Monday, 14 December 2015

Book Marks: Still Feels Like Banned Books Week, Etc.

During the launch of her book, Dancing on Thin Ice, Marina Mahathir stated that as a writer, censorship is the biggest hurdle, according to The Malaysian Insider.

She also mentioned the threat of censorship that loomed over writers Faisal Tehrani and Farouk Peru, and considered the rape threat made to G25 spokesperson Datuk Noor Farida Ariffin as another form of censorship, particularly against women writers.

Funny that she brought up the C-word, because some related news items that caught my eye revolves around that.

A high-profile book publisher (more of a rabble-rouser, judging from what's being said about the stuff he publishes) whose work annoyed China's government disappeared in Thailand, and it's said that Beijing might be responsible. Some note that the MO is so North Korea.

Considering the impenetrability of China's bureaucracy, it's easy to accuse a government that does things like jailing dissenters and "disappearing" annoying people of such cloak-and-dagger shenanigans. On a possibly related note, a lawyer in Prague who wrote a political book has gone missing.

Egypt's state security, meanwhile, forced Egyptian novelist (and critic of the Egyptian government) Alaa al-Aswany to cancel his public seminar, "Conspiracy Theory: Between Reality and Illusion".

And more Mein Kampf woes: Marianne Taylor makes the case for publishing Hitler's notorious manifesto in Germany for first time in over seven decades. But it still seems to be problematic in the US, as the copyright is set to end.

Also in the US, Jessica Herthel, the author of I Am Jazz, a children's book based on a real-life transgendered girl, confronts the bigotry that forced a school to cancel a reading of her book, possibly due to pressure from a conservative group calling itself Liberty Counsel (yes). And schools in America are still grappling with Huckleberry Finn.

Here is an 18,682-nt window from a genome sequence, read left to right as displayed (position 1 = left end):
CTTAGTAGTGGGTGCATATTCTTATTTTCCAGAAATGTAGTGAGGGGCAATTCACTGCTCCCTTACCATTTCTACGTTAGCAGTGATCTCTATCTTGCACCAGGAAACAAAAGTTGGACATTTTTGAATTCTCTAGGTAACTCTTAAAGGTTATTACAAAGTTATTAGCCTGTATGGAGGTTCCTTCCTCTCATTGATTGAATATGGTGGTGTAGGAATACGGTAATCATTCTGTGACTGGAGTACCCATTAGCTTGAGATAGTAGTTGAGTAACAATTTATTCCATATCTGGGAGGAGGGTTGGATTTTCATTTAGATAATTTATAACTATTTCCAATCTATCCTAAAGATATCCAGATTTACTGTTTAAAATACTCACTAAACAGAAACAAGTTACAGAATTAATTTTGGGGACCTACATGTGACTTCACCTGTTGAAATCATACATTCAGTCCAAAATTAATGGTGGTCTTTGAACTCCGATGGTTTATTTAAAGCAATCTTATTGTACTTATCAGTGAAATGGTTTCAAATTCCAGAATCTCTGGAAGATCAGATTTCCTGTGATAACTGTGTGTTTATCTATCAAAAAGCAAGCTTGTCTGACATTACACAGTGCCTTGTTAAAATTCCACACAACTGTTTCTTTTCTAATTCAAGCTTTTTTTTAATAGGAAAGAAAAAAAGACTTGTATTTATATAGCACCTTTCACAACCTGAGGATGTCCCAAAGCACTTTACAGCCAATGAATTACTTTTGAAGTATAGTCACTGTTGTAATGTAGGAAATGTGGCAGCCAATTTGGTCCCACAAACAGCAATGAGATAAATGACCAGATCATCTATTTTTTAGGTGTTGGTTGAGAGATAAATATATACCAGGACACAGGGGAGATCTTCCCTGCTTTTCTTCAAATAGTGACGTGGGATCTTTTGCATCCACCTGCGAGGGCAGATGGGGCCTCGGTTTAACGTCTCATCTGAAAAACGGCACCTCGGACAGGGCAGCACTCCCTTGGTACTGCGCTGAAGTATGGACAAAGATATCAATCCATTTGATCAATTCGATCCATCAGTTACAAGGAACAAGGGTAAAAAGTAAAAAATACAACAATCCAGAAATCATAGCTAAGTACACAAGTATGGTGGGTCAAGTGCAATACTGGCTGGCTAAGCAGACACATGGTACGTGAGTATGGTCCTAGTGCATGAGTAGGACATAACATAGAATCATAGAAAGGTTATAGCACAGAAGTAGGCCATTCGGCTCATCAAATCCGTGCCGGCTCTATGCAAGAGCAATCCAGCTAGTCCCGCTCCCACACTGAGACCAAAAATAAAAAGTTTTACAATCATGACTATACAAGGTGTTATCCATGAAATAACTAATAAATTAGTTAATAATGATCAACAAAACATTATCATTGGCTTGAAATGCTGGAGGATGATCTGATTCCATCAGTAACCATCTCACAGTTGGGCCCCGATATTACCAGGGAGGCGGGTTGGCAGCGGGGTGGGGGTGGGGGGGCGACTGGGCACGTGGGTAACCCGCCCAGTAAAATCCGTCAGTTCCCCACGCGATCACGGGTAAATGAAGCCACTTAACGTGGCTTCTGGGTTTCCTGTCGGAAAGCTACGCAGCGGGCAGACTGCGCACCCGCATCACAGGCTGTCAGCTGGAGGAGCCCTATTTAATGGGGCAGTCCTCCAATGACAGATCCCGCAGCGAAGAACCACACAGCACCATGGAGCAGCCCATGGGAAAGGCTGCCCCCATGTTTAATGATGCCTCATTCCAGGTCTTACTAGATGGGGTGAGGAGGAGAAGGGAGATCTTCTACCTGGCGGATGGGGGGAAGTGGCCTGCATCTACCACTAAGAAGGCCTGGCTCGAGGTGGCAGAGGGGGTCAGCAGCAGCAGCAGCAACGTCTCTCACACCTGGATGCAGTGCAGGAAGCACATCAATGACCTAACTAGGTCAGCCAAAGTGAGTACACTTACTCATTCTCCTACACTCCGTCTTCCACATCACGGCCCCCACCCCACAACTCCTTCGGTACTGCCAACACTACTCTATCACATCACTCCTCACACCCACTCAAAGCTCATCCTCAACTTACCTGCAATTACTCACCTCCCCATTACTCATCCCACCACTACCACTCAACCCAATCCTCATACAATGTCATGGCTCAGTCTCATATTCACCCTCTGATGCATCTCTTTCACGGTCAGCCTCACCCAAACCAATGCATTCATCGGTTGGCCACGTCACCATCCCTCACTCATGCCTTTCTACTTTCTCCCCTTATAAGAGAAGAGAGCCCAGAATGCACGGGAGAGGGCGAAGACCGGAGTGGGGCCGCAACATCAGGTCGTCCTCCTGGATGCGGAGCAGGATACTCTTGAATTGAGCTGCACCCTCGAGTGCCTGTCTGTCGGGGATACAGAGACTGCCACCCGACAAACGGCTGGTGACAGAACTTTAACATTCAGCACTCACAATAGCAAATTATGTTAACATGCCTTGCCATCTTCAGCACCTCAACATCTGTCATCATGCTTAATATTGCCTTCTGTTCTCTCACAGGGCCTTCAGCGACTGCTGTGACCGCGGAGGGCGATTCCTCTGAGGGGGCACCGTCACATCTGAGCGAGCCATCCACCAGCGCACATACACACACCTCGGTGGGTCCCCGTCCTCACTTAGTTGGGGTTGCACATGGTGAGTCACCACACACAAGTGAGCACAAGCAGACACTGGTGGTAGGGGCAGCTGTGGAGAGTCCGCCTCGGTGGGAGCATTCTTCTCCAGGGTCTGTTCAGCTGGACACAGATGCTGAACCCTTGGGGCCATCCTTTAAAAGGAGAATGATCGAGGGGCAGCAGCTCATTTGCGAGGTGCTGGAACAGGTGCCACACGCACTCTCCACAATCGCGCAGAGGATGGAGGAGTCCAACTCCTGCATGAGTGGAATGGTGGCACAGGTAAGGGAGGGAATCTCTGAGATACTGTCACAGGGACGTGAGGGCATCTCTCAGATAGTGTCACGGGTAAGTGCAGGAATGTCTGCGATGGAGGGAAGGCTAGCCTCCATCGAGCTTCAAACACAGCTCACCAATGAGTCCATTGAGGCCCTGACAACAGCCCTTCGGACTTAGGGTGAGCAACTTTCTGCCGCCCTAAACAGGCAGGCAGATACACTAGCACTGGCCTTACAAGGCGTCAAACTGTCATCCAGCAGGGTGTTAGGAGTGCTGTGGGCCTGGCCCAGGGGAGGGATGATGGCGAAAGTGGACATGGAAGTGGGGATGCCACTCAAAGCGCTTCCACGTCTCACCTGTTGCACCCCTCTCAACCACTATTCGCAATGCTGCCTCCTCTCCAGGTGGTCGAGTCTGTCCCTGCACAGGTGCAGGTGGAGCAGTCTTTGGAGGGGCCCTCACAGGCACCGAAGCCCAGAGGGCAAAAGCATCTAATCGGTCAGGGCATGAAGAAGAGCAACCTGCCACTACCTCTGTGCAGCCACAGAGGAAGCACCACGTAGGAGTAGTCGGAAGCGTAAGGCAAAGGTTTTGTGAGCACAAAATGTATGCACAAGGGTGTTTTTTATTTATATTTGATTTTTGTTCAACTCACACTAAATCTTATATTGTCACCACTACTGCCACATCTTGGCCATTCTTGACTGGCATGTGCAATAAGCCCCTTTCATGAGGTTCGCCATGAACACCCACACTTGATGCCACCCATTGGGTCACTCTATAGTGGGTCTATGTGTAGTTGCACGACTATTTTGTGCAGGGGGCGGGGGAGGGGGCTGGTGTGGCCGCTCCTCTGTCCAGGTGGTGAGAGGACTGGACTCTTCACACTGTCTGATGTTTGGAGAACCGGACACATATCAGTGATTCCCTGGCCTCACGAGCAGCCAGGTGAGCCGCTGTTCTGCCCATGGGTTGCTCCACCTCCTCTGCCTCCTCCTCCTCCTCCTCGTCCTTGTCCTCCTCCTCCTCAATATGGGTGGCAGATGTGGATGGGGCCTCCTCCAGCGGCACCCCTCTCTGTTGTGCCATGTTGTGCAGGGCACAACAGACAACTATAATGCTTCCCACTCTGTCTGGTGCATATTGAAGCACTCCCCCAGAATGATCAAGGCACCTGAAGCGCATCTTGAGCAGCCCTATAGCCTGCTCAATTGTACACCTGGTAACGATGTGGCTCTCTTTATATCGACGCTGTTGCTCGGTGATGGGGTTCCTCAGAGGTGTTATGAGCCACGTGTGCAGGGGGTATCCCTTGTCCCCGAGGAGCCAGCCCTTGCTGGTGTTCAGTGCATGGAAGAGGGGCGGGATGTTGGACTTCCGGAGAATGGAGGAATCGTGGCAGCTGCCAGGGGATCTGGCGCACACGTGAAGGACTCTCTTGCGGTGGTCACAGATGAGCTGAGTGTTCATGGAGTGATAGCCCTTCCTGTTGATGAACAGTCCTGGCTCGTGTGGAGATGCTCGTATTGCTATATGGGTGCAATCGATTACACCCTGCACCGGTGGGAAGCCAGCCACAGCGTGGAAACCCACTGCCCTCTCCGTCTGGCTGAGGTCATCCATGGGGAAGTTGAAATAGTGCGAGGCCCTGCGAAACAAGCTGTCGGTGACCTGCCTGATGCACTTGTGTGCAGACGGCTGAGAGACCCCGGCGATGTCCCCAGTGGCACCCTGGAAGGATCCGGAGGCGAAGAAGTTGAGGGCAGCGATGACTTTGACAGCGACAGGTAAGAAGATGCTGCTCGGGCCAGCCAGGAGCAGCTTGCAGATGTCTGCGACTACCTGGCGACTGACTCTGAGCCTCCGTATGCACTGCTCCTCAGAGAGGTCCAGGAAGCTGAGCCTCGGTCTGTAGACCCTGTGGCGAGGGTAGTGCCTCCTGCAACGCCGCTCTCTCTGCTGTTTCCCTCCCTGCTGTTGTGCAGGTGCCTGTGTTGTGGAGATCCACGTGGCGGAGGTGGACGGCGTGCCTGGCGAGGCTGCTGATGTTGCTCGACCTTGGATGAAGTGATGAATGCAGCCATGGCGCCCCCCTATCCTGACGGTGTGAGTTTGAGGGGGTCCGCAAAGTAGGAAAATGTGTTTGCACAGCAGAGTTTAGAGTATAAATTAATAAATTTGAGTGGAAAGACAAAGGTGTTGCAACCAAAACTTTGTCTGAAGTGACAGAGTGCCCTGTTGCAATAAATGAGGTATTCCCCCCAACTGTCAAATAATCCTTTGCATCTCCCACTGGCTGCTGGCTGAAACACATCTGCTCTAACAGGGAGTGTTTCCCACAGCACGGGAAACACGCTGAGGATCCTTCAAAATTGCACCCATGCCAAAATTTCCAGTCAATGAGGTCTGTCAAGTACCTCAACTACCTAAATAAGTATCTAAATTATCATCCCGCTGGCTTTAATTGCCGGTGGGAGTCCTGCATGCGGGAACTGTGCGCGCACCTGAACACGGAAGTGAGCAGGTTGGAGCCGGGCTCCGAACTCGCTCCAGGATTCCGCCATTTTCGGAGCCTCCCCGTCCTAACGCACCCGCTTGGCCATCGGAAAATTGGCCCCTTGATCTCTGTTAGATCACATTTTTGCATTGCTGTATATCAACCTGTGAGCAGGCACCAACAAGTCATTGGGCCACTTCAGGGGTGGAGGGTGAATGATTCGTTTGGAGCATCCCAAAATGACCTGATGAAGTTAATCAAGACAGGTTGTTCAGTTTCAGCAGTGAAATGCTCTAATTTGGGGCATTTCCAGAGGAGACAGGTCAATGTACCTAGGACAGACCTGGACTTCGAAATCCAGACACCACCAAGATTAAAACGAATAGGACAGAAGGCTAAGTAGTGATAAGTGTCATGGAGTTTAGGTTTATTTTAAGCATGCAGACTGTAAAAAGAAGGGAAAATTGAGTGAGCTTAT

The Malaysian Education Ministry ordered a publisher to reprint a Year Six History textbook that placed the state of Melaka somewhere in Kelantan on a map. Some people are befuddled at this error, since this publisher, which I assume is local, is neither CNN nor Fox News.

Then someone pointed out that a local news portal incorrectly said that Bintulu is a city in the East Malaysian state of Sabah, adding, "Sarawak is almost as big as the peninsula, and Sabah is this huge state with a distinctive map-shape & STILL U CANNOT GEOGRAPHY?!"

I'm so saving "U CANNOT GEOGRAPHY" for future use.

Are rude rejection letters from publishers holding back the next JK Rowling? "Codswallop", goes one commentator. "Could publishers be nicer? Probably. So too could literary agents. But they're ploughing through hundreds of thousands of words looking for the good ones. Often the only word they don't want to use, despite them being pretty snooty, is 'no'."

I'm inclined to agree. The worst are probably those who want an explanation of why their 'scripts were rejected - and dismiss it anyway because "Do you know what I went through to write this?" and other reasons.


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